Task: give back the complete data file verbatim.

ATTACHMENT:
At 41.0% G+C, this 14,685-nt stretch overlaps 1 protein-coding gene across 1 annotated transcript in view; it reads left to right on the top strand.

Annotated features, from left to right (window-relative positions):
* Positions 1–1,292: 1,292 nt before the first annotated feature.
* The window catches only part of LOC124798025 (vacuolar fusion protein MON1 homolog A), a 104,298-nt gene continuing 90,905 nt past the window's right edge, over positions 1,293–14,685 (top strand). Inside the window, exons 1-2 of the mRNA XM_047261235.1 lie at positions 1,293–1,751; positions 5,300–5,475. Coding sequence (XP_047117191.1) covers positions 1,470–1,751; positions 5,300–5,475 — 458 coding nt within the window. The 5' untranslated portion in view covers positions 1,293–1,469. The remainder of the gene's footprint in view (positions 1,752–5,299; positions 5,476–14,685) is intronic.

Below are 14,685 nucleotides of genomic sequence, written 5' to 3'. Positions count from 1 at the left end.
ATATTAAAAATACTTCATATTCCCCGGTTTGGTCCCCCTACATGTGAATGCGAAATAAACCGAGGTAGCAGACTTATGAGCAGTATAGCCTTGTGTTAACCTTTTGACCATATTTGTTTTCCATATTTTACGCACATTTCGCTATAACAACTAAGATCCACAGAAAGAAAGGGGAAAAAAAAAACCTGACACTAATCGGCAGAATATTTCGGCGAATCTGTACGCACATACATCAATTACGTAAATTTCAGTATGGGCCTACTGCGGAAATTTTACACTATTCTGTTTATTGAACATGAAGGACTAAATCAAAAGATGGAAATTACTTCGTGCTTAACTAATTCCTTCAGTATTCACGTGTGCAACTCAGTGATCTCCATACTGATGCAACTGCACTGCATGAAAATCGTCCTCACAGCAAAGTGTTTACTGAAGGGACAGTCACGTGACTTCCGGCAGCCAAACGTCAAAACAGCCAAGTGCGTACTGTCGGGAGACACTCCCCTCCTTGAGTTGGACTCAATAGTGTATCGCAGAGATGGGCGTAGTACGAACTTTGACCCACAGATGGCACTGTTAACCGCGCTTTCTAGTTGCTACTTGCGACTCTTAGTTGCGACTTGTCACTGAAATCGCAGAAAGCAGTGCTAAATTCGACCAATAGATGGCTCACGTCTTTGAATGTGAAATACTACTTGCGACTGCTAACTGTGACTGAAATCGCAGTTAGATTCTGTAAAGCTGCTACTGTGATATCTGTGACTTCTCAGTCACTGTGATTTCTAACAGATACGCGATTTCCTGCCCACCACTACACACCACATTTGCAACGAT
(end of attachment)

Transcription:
At 41.0% G+C, this 14,685-nt stretch overlaps 1 protein-coding gene across 1 annotated transcript in view; it reads left to right on the top strand.

Annotated features, from left to right (window-relative positions):
* Positions 1–1,292: 1,292 nt before the first annotated feature.
* The window catches only part of LOC124798025 (vacuolar fusion protein MON1 homolog A), a 104,298-nt gene continuing 90,905 nt past the window's right edge, over positions 1,293–14,685 (top strand). Inside the window, exons 1-2 of the mRNA XM_047261235.1 lie at positions 1,293–1,751; positions 5,300–5,475. Coding sequence (XP_047117191.1) covers positions 1,470–1,751; positions 5,300–5,475 — 458 coding nt within the window. The 5' untranslated portion in view covers positions 1,293–1,469. The remainder of the gene's footprint in view (positions 1,752–5,299; positions 5,476–14,685) is intronic.

Below are 14,685 nucleotides of genomic sequence, written 5' to 3'. Positions count from 1 at the left end.
ATATTAAAAATACTTCATATTCCCCGGTTTGGTCCCCCTACATGTGAATGCGAAATAAACCGAGGTAGCAGACTTATGAGCAGTATAGCCTTGTGTTAACCTTTTGACCATATTTGTTTTCCATATTTTACGCACATTTCGCTATAACAACTAAGATCCACAGAAAGAAAGGGGAAAAAAAAAACCTGACACTAATCGGCAGAATATTTCGGCGAATCTGTACGCACATACATCAATTACGTAAATTTCAGTATGGGCCTACTGCGGAAATTTTACACTATTCTGTTTATTGAACATGAAGGACTAAATCAAAAGATGGAAATTACTTCGTGCTTAACTAATTCCTTCAGTATTCACGTGTGCAACTCAGTGATCTCCATACTGATGCAACTGCACTGCATGAAAATCGTCCTCACAGCAAAGTGTTTACTGAAGGGACAGTCACGTGACTTCCGGCAGCCAAACGTCAAAACAGCCAAGTGCGTACTGTCGGGAGACACTCCCCTCCTTGAGTTGGACTCAATAGTGTATCGCAGAGATGGGCGTAGTACGAACTTTGACCCACAGATGGCACTGTTAACCGCGCTTTCTAGTTGCTACTTGCGACTCTTAGTTGCGACTTGTCACTGAAATCGCAGAAAGCAGTGCTAAATTCGACCAATAGATGGCTCACGTCTTTGAATGTGAAATACTACTTGCGACTGCTAACTGTGACTGAAATCGCAGTTAGATTCTGTAAAGCTGCTACTGTGATATCTGTGACTTCTCAGTCACTGTGATTTCTAACAGATACGCGATTTCCTGCCCACCACTACACACCACATTTGCAACGAT